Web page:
[00:02:34] Jordan Harbinger: You would think, right? And I remember being with dates and they'd just be like, "Yo, how come cabbies know who you are? That is freaking weird man." And of course, friends of mine, I'd be like, "Hey, I talked to them. I take an interest in them. We're kind of buddies," but I just remember one date was like, "Okay, so you have to tell me why you're friends with the cab drivers. This has happened twice."
[00:02:51] Gabriel Mizrahi: That's really cool though. I actually really like that.
[00:02:53] Jordan Harbinger: Yeah, it was a lot of fun. This memory just came back to me this morning. I'm still like that in some ways with people that I meet not to accomplish anything in part. It's just kind of more fun for both of us.
[00:03:04] Gabriel Mizrahi: Sure.
[00:03:04] Jordan Harbinger: I think this is the relevance here, I would argue that that kind of personal connection is even more important in today's world when people are even more cynical, they're more alienated, more isolated than ever. And I think it's a great example of how people might not remember what you say, but they remember how you make them feel, that old cliche, I just think that's a really great quality to have—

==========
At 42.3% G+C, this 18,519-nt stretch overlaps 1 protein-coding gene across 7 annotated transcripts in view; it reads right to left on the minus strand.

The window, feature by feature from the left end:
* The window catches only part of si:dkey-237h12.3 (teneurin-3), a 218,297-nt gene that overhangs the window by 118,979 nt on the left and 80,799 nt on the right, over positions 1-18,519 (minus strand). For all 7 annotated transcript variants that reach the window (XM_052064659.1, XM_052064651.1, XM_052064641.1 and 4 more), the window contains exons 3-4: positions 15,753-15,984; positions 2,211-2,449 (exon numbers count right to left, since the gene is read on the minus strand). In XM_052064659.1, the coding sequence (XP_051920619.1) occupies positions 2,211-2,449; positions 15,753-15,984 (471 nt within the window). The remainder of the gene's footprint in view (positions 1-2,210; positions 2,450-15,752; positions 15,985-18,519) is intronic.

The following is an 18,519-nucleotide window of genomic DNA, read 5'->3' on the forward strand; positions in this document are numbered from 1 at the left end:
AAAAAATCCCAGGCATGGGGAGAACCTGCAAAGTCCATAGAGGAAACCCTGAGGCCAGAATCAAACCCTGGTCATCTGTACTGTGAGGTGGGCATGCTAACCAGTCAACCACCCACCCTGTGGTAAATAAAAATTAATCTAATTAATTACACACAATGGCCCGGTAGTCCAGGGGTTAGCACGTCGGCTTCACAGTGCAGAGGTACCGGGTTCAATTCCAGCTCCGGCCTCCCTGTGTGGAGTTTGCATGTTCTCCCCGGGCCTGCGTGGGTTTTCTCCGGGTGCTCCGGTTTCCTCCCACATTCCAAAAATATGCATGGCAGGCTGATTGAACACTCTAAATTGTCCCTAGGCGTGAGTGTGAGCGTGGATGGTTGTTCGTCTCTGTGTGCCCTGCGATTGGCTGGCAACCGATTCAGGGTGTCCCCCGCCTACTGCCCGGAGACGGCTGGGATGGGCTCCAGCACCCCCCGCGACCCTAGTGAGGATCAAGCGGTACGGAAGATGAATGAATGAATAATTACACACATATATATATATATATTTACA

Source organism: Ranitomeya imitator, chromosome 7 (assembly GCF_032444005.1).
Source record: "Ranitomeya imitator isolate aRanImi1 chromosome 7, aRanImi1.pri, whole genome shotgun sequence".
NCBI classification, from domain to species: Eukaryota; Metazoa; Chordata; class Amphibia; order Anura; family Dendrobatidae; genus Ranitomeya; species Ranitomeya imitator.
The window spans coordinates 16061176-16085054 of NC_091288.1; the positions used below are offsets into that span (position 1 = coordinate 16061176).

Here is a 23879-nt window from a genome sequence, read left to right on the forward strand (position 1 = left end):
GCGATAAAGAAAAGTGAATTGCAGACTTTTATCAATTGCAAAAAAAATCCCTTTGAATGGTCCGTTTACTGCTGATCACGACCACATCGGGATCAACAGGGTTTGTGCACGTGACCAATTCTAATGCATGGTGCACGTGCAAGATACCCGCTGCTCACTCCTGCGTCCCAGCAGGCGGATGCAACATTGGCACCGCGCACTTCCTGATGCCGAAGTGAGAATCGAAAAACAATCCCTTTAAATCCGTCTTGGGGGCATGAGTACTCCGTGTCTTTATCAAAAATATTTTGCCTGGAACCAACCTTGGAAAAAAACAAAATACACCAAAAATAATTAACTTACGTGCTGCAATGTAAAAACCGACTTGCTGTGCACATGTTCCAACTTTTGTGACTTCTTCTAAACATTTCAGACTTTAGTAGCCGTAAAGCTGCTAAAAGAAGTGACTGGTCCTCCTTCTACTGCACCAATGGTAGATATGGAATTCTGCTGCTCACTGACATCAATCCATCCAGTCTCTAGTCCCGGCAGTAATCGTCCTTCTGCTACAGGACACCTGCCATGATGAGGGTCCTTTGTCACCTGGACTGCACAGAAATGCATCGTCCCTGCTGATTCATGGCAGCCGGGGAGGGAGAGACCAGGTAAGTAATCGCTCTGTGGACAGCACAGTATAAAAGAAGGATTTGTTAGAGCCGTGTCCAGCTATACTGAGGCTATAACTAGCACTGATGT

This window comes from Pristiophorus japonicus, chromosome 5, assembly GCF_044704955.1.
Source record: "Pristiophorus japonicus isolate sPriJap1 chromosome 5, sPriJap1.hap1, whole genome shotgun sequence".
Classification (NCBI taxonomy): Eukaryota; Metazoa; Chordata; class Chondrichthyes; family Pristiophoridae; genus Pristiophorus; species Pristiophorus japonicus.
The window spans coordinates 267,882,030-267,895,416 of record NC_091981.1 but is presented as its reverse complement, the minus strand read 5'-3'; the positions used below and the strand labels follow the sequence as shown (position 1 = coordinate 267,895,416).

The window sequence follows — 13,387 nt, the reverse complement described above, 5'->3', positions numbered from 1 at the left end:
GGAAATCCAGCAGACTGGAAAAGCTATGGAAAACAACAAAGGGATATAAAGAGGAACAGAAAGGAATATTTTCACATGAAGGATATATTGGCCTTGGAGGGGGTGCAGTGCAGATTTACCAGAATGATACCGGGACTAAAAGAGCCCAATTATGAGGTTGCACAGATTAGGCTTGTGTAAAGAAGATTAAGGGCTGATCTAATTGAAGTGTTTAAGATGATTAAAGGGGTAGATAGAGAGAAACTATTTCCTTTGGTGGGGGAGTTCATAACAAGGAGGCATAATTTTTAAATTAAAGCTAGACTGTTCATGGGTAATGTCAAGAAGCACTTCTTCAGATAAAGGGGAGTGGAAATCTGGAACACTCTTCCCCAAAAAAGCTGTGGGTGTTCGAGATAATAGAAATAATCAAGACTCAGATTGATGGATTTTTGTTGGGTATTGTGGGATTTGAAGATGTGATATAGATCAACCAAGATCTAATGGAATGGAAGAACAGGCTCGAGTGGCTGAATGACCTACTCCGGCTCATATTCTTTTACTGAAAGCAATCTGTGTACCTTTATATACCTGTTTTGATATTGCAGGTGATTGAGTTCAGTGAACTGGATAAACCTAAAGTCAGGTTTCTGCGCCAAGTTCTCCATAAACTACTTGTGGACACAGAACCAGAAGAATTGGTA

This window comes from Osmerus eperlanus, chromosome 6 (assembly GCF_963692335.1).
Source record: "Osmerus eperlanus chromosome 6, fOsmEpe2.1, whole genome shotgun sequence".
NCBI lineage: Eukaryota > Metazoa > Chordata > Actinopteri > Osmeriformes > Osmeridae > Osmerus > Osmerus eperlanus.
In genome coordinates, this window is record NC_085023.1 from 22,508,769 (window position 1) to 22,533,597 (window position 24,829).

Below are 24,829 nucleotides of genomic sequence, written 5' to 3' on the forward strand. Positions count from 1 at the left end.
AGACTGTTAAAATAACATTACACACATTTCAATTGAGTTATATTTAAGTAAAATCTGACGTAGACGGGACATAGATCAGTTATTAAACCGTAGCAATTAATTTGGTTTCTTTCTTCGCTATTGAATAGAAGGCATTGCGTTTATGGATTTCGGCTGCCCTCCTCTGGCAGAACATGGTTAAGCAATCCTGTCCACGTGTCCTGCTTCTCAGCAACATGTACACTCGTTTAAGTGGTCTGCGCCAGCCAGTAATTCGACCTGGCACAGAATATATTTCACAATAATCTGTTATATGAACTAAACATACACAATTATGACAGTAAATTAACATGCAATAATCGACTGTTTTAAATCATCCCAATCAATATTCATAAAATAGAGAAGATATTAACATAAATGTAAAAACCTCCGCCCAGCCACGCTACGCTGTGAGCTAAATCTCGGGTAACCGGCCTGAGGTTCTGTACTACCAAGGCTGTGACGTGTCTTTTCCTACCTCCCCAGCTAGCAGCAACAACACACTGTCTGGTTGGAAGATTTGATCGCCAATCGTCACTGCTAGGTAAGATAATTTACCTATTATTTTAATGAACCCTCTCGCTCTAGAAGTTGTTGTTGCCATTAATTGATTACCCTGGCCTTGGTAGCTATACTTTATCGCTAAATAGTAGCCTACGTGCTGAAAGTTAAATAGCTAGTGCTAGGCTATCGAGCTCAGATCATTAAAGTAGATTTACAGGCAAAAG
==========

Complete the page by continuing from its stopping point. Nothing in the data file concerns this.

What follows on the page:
[00:03:25] Gabriel Mizrahi: Yeah.
[00:03:25] Jordan Harbinger: —In this world. And it makes life a lot more interesting.
[00:03:28] Gabriel Mizrahi: Yeah, I totally agree. And that's a lovely story. I love that.
[00:03:30] Jordan Harbinger: Yeah, it's a lot of fun. It was really funny when it was happening regularly too. My friends would go, "Not again, not again." But I'll tell you, I never had any trouble getting a cab because even I've had cabbies pull over when they're like, "I'm on my way home. But I'll drive you because I know where you live." I'm like, "Oh." And they sometimes they'd be like, "Don't even worry about it."
[00:03:48] Gabriel Mizrahi: That's amazing.
[00:03:49] Jordan Harbinger: Just get in, It's fine. I'm already on the way.